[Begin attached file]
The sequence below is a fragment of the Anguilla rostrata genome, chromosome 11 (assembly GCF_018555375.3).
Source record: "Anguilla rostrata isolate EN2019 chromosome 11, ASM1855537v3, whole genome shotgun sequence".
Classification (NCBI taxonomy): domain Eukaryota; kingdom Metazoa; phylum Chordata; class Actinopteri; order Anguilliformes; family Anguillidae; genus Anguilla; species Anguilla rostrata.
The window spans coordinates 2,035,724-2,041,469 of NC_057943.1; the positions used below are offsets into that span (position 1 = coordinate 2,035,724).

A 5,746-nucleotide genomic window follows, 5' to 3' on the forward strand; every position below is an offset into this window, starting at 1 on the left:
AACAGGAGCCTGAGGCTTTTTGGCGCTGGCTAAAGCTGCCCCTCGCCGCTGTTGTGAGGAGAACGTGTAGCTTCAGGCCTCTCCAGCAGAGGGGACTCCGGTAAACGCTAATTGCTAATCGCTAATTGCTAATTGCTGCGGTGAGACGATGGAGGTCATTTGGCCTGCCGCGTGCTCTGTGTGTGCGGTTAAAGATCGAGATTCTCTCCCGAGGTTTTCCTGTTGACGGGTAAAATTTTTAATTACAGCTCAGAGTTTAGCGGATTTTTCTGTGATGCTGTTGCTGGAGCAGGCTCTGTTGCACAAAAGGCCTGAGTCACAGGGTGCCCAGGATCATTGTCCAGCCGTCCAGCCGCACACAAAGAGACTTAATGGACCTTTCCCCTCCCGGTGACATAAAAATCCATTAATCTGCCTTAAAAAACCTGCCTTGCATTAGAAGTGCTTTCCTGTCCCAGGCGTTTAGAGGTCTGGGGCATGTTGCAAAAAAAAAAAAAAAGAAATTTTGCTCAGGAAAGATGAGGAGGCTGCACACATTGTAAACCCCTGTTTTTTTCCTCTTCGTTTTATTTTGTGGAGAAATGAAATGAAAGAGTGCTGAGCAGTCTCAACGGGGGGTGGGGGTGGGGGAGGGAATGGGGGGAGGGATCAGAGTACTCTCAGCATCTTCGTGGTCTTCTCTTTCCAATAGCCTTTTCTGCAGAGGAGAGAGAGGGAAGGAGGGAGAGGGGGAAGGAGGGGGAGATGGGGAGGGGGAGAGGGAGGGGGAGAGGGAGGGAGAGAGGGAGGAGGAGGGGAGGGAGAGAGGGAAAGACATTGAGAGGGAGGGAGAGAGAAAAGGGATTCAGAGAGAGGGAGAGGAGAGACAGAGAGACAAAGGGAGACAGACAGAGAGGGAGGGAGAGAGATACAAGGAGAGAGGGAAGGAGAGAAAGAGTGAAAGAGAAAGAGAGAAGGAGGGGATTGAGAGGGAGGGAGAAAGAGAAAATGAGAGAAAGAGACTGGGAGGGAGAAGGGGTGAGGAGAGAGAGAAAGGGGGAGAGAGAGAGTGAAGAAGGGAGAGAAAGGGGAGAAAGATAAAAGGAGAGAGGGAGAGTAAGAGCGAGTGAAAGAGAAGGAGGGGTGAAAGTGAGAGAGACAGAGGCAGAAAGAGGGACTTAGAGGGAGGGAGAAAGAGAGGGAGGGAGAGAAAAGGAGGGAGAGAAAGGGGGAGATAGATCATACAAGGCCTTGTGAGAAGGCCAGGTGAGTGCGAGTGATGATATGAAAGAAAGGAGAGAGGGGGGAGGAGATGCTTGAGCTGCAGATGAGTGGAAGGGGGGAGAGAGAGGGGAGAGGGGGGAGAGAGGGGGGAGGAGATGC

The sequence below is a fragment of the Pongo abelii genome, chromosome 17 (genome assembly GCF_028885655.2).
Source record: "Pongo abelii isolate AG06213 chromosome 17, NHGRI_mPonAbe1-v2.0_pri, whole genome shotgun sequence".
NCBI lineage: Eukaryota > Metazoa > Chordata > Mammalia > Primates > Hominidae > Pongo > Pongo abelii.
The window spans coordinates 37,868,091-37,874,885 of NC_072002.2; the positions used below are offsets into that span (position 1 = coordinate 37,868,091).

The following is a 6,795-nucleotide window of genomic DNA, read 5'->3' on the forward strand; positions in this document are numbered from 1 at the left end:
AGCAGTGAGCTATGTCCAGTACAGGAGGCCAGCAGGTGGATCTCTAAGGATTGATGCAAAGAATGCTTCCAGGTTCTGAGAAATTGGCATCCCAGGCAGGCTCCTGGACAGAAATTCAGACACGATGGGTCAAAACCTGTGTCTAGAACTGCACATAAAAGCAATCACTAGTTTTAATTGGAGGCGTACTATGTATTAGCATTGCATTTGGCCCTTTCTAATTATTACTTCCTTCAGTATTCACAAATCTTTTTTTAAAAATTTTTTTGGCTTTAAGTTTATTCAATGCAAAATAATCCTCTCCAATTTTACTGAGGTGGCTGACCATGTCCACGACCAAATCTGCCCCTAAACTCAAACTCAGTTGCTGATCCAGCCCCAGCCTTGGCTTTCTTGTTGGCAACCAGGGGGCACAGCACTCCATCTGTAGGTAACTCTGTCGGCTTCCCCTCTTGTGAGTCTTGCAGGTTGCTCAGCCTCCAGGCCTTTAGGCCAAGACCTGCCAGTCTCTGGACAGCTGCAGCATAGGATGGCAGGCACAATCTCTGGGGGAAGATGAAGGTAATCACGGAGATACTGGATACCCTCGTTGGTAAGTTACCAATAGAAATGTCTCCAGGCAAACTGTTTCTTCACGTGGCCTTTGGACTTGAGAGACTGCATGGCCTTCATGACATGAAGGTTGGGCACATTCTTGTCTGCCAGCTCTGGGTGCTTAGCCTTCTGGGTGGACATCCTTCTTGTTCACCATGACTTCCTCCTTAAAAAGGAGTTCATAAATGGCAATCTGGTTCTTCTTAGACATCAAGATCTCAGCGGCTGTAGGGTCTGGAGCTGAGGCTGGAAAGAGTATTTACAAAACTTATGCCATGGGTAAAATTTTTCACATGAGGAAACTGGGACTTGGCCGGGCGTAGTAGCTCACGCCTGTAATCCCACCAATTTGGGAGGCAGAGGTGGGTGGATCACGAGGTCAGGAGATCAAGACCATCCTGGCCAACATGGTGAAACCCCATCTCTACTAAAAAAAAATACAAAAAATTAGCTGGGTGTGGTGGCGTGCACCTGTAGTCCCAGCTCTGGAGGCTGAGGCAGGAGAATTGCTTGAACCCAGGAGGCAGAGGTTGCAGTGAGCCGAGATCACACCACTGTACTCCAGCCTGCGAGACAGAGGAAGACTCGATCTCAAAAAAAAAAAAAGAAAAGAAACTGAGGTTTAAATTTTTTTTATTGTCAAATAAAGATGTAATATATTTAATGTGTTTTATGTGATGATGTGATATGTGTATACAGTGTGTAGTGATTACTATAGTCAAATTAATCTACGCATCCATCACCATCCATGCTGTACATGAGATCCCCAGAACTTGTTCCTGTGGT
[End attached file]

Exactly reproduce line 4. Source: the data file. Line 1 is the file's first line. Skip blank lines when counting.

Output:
The window spans coordinates 2,035,724-2,041,469 of NC_057943.1; the positions used below are offsets into that span (position 1 = coordinate 2,035,724).